Cast: Kelly MacDonald, Emma Thompson, Kevin McKidd, Robbie Coltrane, Billy Connolly
Director: Mark Andrews, Brenda Chapman
For Pixar's latest outing, it's off to the Highlands of Scotland we go....and into a time of myths and legends.
Kelly Macdonald is Princess Merida, a young girl who's grown up under the watchful eye of her mother, the Queen Elinor (Emma Thompson) and King Fergus (Billy Connolly).
Merida's a free soul; she defies all that tradition would request of her as a potential queen. Daily, her mother tells her "A princess does not" and lectures her so much so that Merida feels overwhelmed by the overbearing nature of her daily life.
So, when the four clans of the highlands come together to seek Merida's hand and to unite the regions, it's the final straw as far as she's concerned. Heading off in a rage, she ends up deep in the forests nearby and upon meeting a witch, unleashes a curse which will have far ranging consequences for her family and the clans themselves.
Brave is not the knockabout film that perhaps some of the earlier teaser trailers and clips suggested it may be - and it's great to see some of the central plot has been left for the film to reveal rather than endless trailers.
It's a dark adult tale, likely in parts to terrify some of the younger end of the audience. It's also a tale of family and of a strong bond (or reaffirming thereof) between mother and daughter.
It's also gorgeously animated - from the opening sequences in the forests of the highlands, the cameras swoop and sweep through the landscapes and ramparts of various structures in the land with visual aplomb (perhaps a little too often do the directors rely on this eye popping trick).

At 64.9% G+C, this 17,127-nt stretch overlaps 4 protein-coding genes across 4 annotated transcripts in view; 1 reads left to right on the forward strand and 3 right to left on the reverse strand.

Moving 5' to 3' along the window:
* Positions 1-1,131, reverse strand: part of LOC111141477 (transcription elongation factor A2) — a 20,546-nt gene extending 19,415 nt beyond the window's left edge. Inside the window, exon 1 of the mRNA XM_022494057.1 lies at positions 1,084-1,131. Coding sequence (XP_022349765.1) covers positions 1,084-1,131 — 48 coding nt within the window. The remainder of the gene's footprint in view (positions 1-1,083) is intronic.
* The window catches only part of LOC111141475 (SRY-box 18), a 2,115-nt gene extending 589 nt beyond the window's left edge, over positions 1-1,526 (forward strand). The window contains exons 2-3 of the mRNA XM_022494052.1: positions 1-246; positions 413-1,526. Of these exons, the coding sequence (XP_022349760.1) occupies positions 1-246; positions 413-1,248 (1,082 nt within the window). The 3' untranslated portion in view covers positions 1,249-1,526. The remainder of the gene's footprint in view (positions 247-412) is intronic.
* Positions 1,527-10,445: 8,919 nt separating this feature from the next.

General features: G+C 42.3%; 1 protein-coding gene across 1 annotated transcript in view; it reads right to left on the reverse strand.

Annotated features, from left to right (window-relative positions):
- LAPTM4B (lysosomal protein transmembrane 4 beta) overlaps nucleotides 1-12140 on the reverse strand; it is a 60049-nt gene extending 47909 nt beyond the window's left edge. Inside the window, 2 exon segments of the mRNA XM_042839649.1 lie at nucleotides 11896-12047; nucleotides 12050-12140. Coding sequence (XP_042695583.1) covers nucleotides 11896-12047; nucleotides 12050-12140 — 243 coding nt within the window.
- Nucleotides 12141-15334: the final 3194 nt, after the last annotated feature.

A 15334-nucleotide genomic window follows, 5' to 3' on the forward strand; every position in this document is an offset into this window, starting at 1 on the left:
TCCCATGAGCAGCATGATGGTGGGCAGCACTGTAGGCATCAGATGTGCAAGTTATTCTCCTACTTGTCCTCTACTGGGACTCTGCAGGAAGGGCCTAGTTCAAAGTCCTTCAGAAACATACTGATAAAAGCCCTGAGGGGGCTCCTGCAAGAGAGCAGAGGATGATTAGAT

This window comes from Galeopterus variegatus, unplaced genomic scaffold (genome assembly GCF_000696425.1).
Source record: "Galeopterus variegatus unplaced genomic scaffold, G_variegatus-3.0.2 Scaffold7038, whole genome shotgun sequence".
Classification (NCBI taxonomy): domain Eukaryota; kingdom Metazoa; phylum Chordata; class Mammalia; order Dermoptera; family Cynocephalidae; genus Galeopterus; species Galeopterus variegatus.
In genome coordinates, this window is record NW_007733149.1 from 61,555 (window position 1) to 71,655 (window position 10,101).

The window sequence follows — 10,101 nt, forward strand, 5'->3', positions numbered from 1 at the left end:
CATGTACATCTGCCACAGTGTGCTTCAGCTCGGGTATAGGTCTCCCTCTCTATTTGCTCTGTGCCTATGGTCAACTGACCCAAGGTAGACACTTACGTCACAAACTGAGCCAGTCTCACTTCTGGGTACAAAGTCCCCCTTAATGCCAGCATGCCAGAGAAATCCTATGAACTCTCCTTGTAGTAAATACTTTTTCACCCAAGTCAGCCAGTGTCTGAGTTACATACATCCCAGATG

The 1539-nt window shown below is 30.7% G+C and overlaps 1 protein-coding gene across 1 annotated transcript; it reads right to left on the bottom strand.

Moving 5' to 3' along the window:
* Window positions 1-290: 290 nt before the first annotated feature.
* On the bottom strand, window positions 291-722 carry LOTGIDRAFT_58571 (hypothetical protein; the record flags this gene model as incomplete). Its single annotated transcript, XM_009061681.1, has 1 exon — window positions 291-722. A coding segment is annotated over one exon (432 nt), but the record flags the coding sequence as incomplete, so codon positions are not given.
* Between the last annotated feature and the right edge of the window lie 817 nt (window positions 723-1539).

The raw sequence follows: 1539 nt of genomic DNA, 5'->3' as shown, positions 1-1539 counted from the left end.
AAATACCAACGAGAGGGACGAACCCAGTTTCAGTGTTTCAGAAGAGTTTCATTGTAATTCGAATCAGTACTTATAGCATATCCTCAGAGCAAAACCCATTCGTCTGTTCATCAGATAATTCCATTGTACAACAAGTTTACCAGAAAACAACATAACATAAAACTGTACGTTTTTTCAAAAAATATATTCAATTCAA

Once again, the Pixar animation is truly technically marvellous to behold - from the aforementioned landscapes through to the mesmerising way each of Merida's curls of red ginger hair bounce around her head, this is once again, world class animation at its absolute best. Macdonald gives Merida a touch of feistiness but it's a petulant beast that comes to the screen and one who merely fights until she gets her own way. Thankfully, pairing her up with her Clydesdale horse, Angus, gives a little comic relief here and there.
So, it's somewhat curious to say that this occasionally nightmarish film with its overbearing adult themes is a little lacking in plot in places - there's scant little peril facing Merida until the final portion of the film as the effects of the curse really start to take hold and then the danger becomes real. The male characters in the film are really secondary to anything other than buffoonery as they fight and brawl.
It's not to say that Brave is not enjoyable, it's just that this tale of a mother and daughter essentially rediscovering their bond is not up to the usual high standards of what Pixar tends to proffer up for our enjoyment.
All in all, Brave is to be applauded for blazing the trail of feminism and providing a strong animated female lead for its audiences; but its middling story and lack of real adventure unfortunately leaves this visually impressive tale with a reliant on magic ending that is rushed, muddled and confusing.
(Thankfully though a little light shines through this dark tale with the opening short, La Luna - this tale of a life on the moon is well worth your time so make sure you're there on time for the film to start)